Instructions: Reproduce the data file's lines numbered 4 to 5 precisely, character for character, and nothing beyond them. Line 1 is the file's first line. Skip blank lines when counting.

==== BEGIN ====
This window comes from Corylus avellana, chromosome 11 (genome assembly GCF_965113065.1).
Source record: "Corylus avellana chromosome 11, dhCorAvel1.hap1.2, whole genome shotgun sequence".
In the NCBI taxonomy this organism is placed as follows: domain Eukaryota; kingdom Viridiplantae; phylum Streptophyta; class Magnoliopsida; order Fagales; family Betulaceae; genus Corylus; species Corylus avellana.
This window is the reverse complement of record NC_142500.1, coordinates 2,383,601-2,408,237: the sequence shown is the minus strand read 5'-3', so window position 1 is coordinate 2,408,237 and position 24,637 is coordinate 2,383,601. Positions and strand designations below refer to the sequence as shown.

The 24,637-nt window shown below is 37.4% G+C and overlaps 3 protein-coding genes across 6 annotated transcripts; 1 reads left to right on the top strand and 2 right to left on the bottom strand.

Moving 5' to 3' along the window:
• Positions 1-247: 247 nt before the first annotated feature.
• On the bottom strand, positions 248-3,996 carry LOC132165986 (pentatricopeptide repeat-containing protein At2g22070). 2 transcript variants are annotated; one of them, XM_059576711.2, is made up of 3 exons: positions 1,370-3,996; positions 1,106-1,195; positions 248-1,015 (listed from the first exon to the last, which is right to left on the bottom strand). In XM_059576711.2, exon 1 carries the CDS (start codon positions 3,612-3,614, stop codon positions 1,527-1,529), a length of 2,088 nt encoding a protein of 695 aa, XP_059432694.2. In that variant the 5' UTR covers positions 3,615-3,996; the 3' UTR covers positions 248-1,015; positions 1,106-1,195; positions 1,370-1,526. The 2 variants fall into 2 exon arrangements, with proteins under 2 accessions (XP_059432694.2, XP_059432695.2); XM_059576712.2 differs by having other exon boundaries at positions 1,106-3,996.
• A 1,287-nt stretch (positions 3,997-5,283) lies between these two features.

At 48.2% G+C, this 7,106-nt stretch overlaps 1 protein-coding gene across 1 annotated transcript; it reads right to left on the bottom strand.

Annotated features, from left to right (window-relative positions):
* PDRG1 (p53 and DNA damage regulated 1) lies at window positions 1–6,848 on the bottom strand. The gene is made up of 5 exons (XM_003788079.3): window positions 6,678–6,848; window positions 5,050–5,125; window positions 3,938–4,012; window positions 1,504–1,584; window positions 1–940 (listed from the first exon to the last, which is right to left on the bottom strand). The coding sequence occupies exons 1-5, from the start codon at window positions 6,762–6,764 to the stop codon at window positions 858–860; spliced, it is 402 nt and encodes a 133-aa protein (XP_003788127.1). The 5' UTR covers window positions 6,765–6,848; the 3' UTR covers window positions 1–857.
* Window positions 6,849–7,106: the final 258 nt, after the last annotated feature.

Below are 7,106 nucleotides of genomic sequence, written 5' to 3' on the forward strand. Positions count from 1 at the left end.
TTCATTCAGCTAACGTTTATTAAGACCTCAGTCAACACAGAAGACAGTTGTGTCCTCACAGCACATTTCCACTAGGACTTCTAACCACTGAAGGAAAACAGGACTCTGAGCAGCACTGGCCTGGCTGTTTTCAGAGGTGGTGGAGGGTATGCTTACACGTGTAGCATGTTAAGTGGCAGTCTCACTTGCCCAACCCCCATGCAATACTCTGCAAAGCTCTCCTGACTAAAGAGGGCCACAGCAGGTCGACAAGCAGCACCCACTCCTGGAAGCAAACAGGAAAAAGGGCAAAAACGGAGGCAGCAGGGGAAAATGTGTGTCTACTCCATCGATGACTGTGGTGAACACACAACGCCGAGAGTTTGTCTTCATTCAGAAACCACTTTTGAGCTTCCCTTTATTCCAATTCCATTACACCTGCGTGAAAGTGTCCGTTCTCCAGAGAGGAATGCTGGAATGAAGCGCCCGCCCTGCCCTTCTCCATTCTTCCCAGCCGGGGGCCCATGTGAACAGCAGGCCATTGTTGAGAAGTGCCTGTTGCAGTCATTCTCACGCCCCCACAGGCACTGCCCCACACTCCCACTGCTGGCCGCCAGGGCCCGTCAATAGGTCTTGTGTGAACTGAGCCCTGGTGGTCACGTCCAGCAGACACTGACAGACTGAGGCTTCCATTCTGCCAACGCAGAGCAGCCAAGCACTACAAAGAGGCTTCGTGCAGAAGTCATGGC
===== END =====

This window is the reverse complement of record NC_142500.1, coordinates 2,383,601-2,408,237: the sequence shown is the minus strand read 5'-3', so window position 1 is coordinate 2,408,237 and position 24,637 is coordinate 2,383,601. Positions and strand designations below refer to the sequence as shown.

The 24,637-nt window shown below is 37.4% G+C and overlaps 3 protein-coding genes across 6 annotated transcripts; 1 reads left to right on the top strand and 2 right to left on the bottom strand.